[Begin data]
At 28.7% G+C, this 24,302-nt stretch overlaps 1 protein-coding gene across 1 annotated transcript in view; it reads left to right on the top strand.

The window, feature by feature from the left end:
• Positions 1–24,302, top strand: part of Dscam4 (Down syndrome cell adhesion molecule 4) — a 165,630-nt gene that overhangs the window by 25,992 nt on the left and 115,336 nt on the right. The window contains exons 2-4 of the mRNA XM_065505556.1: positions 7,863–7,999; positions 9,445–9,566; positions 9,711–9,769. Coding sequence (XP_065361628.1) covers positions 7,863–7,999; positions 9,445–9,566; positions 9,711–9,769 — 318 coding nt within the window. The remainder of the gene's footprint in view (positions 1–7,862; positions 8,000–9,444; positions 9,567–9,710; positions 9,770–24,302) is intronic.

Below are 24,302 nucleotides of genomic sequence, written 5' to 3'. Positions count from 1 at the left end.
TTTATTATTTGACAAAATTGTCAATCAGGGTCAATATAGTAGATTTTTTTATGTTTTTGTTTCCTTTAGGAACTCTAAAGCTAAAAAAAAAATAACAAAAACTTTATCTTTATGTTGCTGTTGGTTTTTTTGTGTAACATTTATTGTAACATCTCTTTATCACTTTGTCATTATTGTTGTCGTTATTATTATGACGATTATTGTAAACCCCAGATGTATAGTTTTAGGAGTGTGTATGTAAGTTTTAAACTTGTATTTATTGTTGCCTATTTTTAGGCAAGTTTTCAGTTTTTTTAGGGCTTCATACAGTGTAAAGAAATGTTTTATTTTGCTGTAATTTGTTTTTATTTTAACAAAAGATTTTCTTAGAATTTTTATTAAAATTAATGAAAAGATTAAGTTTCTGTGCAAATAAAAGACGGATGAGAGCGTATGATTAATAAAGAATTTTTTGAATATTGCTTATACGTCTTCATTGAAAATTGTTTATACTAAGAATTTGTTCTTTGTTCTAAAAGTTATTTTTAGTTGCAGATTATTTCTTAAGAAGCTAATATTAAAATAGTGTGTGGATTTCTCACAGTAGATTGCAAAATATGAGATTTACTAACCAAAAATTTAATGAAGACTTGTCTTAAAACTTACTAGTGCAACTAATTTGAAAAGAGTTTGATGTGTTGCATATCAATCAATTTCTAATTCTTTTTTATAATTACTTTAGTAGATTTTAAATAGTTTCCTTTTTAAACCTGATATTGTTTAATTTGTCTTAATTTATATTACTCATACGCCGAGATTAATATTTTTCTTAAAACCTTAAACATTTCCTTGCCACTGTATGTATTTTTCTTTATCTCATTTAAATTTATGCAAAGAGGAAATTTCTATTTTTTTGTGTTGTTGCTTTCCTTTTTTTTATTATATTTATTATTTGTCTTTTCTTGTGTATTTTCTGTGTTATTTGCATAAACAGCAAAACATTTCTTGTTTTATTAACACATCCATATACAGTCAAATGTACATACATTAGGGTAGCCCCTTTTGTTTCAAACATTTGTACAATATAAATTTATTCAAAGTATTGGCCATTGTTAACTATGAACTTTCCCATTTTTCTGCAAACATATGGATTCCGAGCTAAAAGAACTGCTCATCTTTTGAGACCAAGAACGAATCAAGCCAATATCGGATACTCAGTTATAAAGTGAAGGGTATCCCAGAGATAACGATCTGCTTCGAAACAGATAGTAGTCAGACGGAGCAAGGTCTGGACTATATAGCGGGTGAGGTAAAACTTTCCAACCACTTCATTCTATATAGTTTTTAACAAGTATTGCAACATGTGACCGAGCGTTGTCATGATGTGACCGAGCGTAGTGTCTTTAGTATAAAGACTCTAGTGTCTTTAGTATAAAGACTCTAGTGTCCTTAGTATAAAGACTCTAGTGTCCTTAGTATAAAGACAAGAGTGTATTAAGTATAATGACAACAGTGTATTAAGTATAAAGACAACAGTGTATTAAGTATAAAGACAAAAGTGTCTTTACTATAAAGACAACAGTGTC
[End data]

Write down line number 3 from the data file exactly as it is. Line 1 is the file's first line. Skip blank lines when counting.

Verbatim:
• Positions 1–24,302, top strand: part of Dscam4 (Down syndrome cell adhesion molecule 4) — a 165,630-nt gene that overhangs the window by 25,992 nt on the left and 115,336 nt on the right. The window contains exons 2-4 of the mRNA XM_065505556.1: positions 7,863–7,999; positions 9,445–9,566; positions 9,711–9,769. Coding sequence (XP_065361628.1) covers positions 7,863–7,999; positions 9,445–9,566; positions 9,711–9,769 — 318 coding nt within the window. The remainder of the gene's footprint in view (positions 1–7,862; positions 8,000–9,444; positions 9,567–9,710; positions 9,770–24,302) is intronic.